[FFmpeg-user] Force concat to ignore corrupt files?

Phunkadilic slanaconda at gmail.com
Wed Apr 16 17:25:15 CEST 2014

Thanks for these great tips.  Basically it's like this.  I'm using the concat command for daily merging of video capture files (.mp4).  Every now and then I'll get one or two video files that will have some time of error or will be incomplete.  The concat command see's these files and simply stops the concat process instead of skipping them and continuing on to the next good file in the list.  This is what I would to fix.  I want the concat function to continue on instead of getting stuck and exiting the first time it hits a bad file.

I'll have to try the ffprobe command to see if that does the trick. 


On Apr 16, 2014, at 8:39 AM, Nicolas George [via FFmpeg-users] <ml-node+s933282n4664793h96 at n4.nabble.com> wrote:

> Le quintidi 25 germinal, an CCXXII, Phunkadilic a écrit :
> > I'm currently using this command to concat individual video files every 
> > night: 
> > 
> > "ffmpeg.exe -f concat -i C:\path\video-files.txt -c copy 
> > C:\Desitination\path\concat-file.mp4" 
> > 
> > I've noticed that if there's a single corrupt .mp4 file, the command will 
> > stop and concat only the files that were good before hitting the corrupt 
> > file.  Is there a way/command to have ffmpeg to either skip any corrupt 
> > files or to force through and ignore errors?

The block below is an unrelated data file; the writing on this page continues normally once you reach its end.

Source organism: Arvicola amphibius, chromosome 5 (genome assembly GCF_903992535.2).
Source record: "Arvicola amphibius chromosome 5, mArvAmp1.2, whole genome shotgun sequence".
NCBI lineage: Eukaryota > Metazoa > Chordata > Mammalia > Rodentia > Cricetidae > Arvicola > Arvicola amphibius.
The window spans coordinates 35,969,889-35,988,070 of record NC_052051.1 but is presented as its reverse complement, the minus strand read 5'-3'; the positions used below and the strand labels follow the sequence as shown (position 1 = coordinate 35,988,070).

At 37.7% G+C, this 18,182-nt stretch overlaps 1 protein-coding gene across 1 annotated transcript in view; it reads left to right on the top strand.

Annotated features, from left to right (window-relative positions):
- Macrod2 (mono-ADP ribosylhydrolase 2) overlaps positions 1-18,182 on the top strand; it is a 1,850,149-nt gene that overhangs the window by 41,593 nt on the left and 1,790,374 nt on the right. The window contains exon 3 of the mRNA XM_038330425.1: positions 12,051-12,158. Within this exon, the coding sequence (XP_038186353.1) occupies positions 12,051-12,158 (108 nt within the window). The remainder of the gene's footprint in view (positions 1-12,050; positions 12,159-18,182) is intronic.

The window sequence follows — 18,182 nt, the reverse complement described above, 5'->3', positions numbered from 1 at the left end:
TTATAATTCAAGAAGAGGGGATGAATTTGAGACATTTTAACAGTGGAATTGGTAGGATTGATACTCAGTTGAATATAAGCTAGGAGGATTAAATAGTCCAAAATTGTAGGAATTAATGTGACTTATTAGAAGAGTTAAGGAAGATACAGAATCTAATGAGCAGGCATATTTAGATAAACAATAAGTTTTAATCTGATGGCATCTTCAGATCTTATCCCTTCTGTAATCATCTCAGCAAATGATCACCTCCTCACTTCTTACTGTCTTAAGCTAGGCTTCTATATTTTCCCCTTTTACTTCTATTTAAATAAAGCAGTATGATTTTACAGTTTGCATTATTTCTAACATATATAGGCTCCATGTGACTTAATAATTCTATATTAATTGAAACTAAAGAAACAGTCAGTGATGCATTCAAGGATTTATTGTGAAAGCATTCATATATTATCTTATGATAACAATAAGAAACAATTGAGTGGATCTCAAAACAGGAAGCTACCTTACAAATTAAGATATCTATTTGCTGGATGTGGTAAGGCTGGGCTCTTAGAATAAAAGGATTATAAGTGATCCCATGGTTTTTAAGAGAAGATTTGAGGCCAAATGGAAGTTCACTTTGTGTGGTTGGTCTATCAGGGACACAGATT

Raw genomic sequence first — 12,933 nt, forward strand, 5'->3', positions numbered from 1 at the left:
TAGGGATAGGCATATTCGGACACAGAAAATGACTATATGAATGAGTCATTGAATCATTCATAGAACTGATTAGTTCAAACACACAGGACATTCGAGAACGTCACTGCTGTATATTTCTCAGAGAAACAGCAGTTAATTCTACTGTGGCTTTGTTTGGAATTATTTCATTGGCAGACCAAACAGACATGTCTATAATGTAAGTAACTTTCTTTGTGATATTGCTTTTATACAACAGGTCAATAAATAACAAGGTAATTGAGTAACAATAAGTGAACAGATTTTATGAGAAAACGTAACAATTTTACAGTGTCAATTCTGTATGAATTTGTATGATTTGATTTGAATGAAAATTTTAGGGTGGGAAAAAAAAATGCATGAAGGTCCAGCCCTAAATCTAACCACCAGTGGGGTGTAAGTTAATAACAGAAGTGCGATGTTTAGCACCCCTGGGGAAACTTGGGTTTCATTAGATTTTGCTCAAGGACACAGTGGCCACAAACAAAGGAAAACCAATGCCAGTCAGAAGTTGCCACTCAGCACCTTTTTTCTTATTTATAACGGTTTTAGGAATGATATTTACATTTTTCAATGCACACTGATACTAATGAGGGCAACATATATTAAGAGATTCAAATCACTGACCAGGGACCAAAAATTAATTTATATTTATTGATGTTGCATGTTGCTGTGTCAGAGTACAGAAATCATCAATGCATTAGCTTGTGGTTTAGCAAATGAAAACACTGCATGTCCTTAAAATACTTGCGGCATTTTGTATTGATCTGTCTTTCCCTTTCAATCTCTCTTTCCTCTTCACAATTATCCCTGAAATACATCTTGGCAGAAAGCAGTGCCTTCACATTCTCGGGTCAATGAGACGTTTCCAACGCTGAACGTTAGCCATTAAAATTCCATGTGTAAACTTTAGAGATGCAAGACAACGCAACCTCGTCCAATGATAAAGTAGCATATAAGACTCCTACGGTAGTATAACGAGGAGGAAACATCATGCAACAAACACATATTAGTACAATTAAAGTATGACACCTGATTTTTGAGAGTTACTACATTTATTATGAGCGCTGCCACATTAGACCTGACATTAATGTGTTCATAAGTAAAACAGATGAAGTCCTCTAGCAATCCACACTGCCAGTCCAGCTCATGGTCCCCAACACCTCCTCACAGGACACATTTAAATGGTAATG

> > 
> > This script runs automatically nightly and I'd rather not have to babysit 
> > these files.  If there's one or two corrupt files, I'd rather them just be 
> > skipped and not worry about having to go through and remove the corrupt 
> > files and re-do the process manually.
> I may be wrong, but it seems to me like a very specific use case. 
> I suggest you test if the file is corrupt while constructing your concat 
> script. Something like that would probably do the trick (with extra shell 
> escaping of course): 
>     for f in $files; do 
>       if ffprobe -loglevel warning $f; then 
>         printf 'file %s\n' $f >> $concat 
>       else 
>         corrupted=$((corrupted+1)) 
>       fi 
>     done 
> That way, you can do smart decisions depending on the amount of corrupted 
> files, for example. Depending on the degree of corruption you want to guard 
> against, you may want to read the file completely (-show_packets), or maybe 
> even decode it (-show_frames). Note that since the concat demuxer works at 
> demuxer level, it could not guard against problems at the decoding level 
> anyway. 
> Regards, 
> -- 
>   Nicolas George 
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